Although plaintiff alleges that she "worked for [the DDC], " she also states that the UCS "was and is an employer' that employs' at least 15 employees' within the meaning of Title VII." Prop. Am. Compl. at ¶ 11. Plaintiff does not make similar allegations regarding the DDC and merely argues that the DDC is an agency within the UCS where she worked. Based on the allegations in the complaint, it appears that defendant is correct that plaintiff's claims of employment discrimination are more appropriately directed at the UCS rather than the DDC. Ct. doc. 69 at 6. Further, even if the DDC were a suable entity, it is immune from suit under the Eleventh Amendment as an arm of the State. See McKeown v. New York State Commission on Judicial Conduct, 377 Fed.App'x 121 (2d Cir. 2010); Bernstein v. State of New York, 591 F.Supp.2d 448, 465-66 (S.D.N.Y. 2008). Therefore, plaintiff's motion to add the DDC as a party is denied as futile.

FMLA Claim

Defendant argues that amendment to add FMLA claims against the individual defendants in the fourth claim would be futile because they are entitled to qualified immunity. Qualified immunity "protects government officials from liability where the officials' conduct was not in violation of a clearly established' constitutional right." Sudler v. City of N.Y., 689 F.3d 159, 174 (2d Cir. 2012). "If the conduct did not violate a clearly established constitutional right, or if it was objectively reasonable for the [official] to believe that his conduct did not violate such a right, then the [official] is protected by qualified immunity." Id. (quoting Doninger v. Niehoff, 642 F.3d 334, 345 (2d Cir. 2011)).

Defendant argues that it was not clearly established in this Circuit that supervisors at public agencies could be held individually liable under the FMLA. However, qualified immunity is intended to provide a defense to those individuals acting in good faith in the exercise of their duties. See Pearson v. Callahan, 555 U.S. 223, 232 (2009) ("[t]he doctrine of qualified immunity protects government officials from liability for civil damages insofar as the conduct does not violate clearly established statutory or constitutional rights of which a reasonable person would have known"). Here, defendants cannot claim that it was unclear whether the conduct alleged was unlawful. The proposed individual defendants are not entitled to qualified immunity since the rules governing their conduct were clearly established, even if the rules pertaining to their personal liability for such conduct were not clearly established. See Bonzani v. Shinseki, 2013 WL 5486808, at *14-*15 (E.D. Cal. 2013); Brunson v. Forest Preserve Dist. of Cook Cty., 2010 WL 780331, at *8 (N.D. Ill. 2010); see also Gray v. Baker, 399 F.3d 1241, 1245 (10th Cir. 2005); but see Modica v. Taylor, 465 F.3d 174 (5th Cir. 2006) (finding defendant entitled to qualified immunity); Wanamaker v. Westport Bd. of Educ., 899 F.Supp.2d 193, 202-04 (D. Conn. 2012) (same).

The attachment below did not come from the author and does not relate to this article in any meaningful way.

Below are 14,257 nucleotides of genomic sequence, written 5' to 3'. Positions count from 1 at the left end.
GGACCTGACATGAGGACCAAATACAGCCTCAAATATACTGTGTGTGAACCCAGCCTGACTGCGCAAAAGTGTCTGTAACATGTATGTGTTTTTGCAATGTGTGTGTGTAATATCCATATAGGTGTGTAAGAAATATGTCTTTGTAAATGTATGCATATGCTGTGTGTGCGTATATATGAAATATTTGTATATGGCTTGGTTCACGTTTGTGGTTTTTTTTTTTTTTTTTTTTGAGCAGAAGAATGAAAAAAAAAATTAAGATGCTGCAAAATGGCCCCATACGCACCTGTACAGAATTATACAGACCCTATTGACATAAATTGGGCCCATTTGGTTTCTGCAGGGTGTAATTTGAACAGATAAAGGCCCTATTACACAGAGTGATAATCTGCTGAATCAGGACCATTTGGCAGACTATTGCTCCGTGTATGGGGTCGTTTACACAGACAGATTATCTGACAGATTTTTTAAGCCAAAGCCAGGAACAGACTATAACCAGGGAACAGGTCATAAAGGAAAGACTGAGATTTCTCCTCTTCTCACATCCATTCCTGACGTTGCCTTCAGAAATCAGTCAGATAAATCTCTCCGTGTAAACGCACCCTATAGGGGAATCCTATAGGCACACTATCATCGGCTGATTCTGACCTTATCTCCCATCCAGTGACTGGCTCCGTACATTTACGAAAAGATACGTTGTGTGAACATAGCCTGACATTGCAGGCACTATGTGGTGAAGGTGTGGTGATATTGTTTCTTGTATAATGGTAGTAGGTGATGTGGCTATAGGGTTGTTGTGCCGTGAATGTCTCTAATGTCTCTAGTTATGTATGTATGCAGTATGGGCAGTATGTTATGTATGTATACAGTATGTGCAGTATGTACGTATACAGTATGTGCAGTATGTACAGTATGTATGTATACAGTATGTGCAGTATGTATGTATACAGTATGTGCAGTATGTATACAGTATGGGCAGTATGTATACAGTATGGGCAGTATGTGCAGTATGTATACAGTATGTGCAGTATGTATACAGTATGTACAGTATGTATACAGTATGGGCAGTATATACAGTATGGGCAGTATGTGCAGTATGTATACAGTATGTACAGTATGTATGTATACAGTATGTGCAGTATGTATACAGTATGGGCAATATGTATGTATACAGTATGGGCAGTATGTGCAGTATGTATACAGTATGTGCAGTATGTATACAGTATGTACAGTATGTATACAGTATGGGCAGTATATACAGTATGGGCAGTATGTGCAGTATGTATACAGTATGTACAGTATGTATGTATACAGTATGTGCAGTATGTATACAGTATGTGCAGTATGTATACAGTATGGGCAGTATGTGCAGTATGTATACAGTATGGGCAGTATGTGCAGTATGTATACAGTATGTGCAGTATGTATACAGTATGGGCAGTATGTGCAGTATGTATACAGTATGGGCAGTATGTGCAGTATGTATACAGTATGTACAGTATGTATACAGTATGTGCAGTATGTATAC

In addition, defendant argues that the allegations in the proposed amended complaint relating to retaliation under the FMLA fail to describe the proposed defendants' personal involvement.

Personal liability under the FMLA depends on whether the individual qualifies as an "employer" under section 2611(4)(A)(ii)(I). In determining individual liability under the FMLA, district courts in this Circuit have applied the "economic reality" test adapted from the Fair Labor Standards Act context. Under the economic reality test, "the Court must determine 'whether each named individual defendant controlled in whole or in part plaintiff's rights under the FMLA.'" Smith v. Westchester Cty., 769 F.Supp.2d 448, 475 (S.D.N.Y. 2011) (quoting Holt v. Welch Allyn, Inc., 1997 WL 210420, at *2 (N.D.N.Y. 1997)); see Singh v. N.Y. State Dept. of Taxation and Fin., 911 F.Supp.2d 223, 242 (W.D.N.Y. 2012). To survive a motion to dismiss, plaintiff must "plead that the proposed individual defendants had substantial control over the aspects of employment alleged to have been violated.'" Smith, 769 F.Supp.2d at 475 (quoting Augustine v. AXA Fin., Inc., 2008 WL 50250147, at *4 (S.D.N.Y. 2008)).